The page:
Why This variation of the squat will target your quads – a key muscle group involved in heavy squats. It also works your legs independently so that you become equally strong and stable on both sides.

How To Achieve A New Back Squat PR

Whatever your current lifting level, expert Tom Wright has advice that will push you on to a new back squat PB. Just find the bodyweight multiple you’re aiming for and use his gym wisdom to help you hit it

1 x Bodyweight

“As the first big benchmark in squatting, you want to get up to this as quickly as possible,” says Wright. “Adding a small amount of weight each week will help you to progress. When you hit a plateau, leave your ego in your locker for just one session and simply drop the weight by 10% for that week. This small deload will allow you to recover, adapt and push past your sticking point, enabling you to hit that bodyweight target.” 

1.5 x Bodyweight

“As you approach this target, new factors come into play such as having a strong core,” says Wright. “Most people can piggyback one person but as soon as you throw another on they crumple from the middle. The strength you need comes from the abs and lower back, so make sure you train them. Pause squats will also help because static holds work the core hard to stabilise the body.”

2 x Bodyweight

“This really is the big time, and to play with the big boys and girls you need to think and train like them,” says Wright. “A structured training plan with calculated cycles is required because you’re working with marginal gains. Tried and tested programmes such as strength coach Jim Wendler’s 5-3-1 ( help to build max strength because you train at levels that allow you to overload the muscle but recover sufficiently.”

Barbell Squat Challenge

Man screws up his face with effort as he performs a back squat with a heavy barbell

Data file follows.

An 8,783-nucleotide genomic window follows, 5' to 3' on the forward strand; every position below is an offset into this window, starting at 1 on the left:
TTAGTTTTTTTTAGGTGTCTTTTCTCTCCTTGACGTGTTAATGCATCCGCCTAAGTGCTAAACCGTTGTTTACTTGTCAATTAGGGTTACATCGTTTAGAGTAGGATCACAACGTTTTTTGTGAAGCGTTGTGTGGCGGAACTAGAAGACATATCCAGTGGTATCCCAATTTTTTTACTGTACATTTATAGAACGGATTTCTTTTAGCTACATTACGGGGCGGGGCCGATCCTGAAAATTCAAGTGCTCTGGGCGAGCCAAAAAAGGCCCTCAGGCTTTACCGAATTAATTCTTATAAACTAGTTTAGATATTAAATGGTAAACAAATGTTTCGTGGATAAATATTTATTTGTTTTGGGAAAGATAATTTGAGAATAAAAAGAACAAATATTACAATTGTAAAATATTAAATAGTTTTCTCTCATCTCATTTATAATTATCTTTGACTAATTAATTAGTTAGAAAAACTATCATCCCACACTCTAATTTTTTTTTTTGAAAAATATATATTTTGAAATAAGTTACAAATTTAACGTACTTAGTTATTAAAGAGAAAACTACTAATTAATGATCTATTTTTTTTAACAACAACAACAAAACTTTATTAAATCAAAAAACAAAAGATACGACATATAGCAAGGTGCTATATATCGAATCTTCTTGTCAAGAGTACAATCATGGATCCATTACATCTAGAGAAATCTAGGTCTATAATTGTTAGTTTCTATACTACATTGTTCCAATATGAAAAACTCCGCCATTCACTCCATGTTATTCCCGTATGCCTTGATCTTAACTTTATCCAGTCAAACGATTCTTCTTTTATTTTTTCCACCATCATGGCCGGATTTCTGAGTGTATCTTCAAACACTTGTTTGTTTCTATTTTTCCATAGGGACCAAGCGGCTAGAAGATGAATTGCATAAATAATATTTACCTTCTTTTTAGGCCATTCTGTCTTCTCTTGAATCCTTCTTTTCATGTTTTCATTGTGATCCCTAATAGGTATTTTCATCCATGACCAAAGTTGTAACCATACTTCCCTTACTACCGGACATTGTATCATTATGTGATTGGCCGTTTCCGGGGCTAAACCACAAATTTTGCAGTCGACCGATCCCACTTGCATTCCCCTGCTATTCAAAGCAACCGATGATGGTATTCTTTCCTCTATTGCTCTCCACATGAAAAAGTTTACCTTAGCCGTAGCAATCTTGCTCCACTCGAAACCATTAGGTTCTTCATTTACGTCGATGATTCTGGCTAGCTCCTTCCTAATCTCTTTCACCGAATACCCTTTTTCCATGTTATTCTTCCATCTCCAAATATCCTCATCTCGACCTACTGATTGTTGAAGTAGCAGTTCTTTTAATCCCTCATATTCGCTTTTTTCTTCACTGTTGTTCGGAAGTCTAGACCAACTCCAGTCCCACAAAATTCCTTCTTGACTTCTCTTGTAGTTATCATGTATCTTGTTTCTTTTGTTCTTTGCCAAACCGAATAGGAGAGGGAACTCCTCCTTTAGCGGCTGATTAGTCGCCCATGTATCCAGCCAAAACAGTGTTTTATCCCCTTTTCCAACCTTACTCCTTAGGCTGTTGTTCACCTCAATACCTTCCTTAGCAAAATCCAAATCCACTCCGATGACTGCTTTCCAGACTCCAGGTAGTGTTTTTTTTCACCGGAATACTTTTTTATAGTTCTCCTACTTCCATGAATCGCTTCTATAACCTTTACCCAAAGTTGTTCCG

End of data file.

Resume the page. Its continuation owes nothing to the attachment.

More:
(Image credit: Ridofranz / iStock / Getty Images Plus)

If you're in need of a squat-based test of mettle, may we suggest the bodyweight squat challenge? The rules are simple:

  1. Weigh yourself in kilograms. That number is the weight you want to be lifting. Load your bodyweight onto the barbell, preferably with it already in a squat rack at shoulder height and with the safety pins in to catch the bar if you fail at the bottom of the lift.
  2. Unrack the bar, taking the weight on your shoulders and stepping back from the rack so you’re in the top position of the squat.
  3. Do as many full rep squats as possible, “resting” in the top position of the squat if as and when you need but without re-racking the bar at any point.
  4. Once you’ve hit your limit and you can’t manage any more reps, set the bar down or re-rack it.

Standing with the bar on your back while you recover between reps isn’t just allowed, it’s encouraged. Pace yourself between reps—a good rule of thumb is to take one deep breath between reps for the first ten or so, then more breaths as necessary as the reps pile up. If you’re strong, you could end up spending five minutes with the bar unracked. A respectable total? 20 reps. A phenomenal total? 50.

If you’re going to take a serious run at the magic 50, you need to get used to high-rep squats. In week one, do one 20-rep set. In week two, do two. In week three, do three. In week four: go for it.

Joe Warner
Former editor of Men’s Fitness UK

Joe Warner is a highly experienced journalist and editor who began working in fitness media in 2008. He has featured on the cover of Men’s Fitness UK twice and has co-authored Amazon best-sellers including 12-Week Body Plan. He was the editor of Men’s Fitness UK magazine between 2016 and 2019, when that title shared a website with Coach.

With contributions from